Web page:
The quick growth of Laura’s business online means she’s now employed a team and has physical premises. “At the end of this month we will be a team of eight, we are on our second warehouse, and we are opening a shop,” she says. “We haven’t had much of a chance to go face-to-face with customers so I’m really excited about post-lockdown business.”

Not all young people have had such luck with work, though – 14.4% of 16-25 year olds across the UK are unemployed. Last year, Wales had the steepest rise in unemployment between August and October of any UK nation, but things are starting to look up: the Welsh unemployment rate is now 4.4%, lower than the UK's overall rate of 5.1%.

'There are options outside traditional careers'

Despite originally having no way of making new stock because of his manufacturer closing, the pandemic has also been largely positive for 20 year old Siôn Emlyn Davies’ clothing company, Dillad Arfordir Clothing.

“We made more sales from the end of June to August than we did for the whole of the previous year!” he says.

Now in its fourth year, Dillad Arfordir Clothing started its life as a part of a module for Siôn and his classmates’ Welsh Baccalaureate (equivalent to an A level). “There were five of us in the group and we just wanted to do something easy,” he says.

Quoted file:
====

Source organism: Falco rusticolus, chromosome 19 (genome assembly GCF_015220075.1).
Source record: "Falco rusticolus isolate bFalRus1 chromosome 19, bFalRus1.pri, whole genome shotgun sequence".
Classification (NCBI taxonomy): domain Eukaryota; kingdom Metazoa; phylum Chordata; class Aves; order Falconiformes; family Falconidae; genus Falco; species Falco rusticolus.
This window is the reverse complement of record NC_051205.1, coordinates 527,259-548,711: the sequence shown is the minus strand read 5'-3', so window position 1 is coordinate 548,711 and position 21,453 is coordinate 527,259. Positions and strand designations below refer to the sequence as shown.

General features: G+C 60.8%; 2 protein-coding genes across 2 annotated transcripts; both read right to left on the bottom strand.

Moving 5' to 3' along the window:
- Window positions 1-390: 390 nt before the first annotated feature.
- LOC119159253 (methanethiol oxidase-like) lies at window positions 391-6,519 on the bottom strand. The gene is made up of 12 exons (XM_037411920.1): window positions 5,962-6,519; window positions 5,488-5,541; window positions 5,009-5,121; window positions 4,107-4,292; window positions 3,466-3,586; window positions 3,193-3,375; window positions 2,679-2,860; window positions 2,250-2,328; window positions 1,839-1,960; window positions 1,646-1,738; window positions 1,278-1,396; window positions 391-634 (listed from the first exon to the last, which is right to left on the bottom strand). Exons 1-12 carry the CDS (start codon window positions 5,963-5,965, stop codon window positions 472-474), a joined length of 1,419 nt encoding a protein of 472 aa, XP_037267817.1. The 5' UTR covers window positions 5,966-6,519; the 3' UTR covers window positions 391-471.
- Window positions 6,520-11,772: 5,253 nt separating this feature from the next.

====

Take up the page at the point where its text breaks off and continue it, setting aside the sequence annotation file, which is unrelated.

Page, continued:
Though the rest of the team disbanded, Siôn and his business partner Sion Owen decided to carry on with the company while studying at university: “It has been cool to have something to take our minds off uni work.”

Going to university allowed Siôn to “establish the business” while not needing to rely on it for income because of his student loan. But after his graduation in the summer, he hopes to work on it full time. “When we don’t have the pressure of our studies, we want to put all of our energy into it,” he says.

Sion encourages anyone young who is thinking of starting a side hustle to “just give it a go.”

“We’ve shipped to France, Dubai, America and more – you never know what path you’ll end up on,” he says. “My side hustle has shown me there are options outside of the traditional career path, and having your own business when you’re young is actually kind of cool!”

Young, Welsh and Bossin' It is on BBC iPlayer now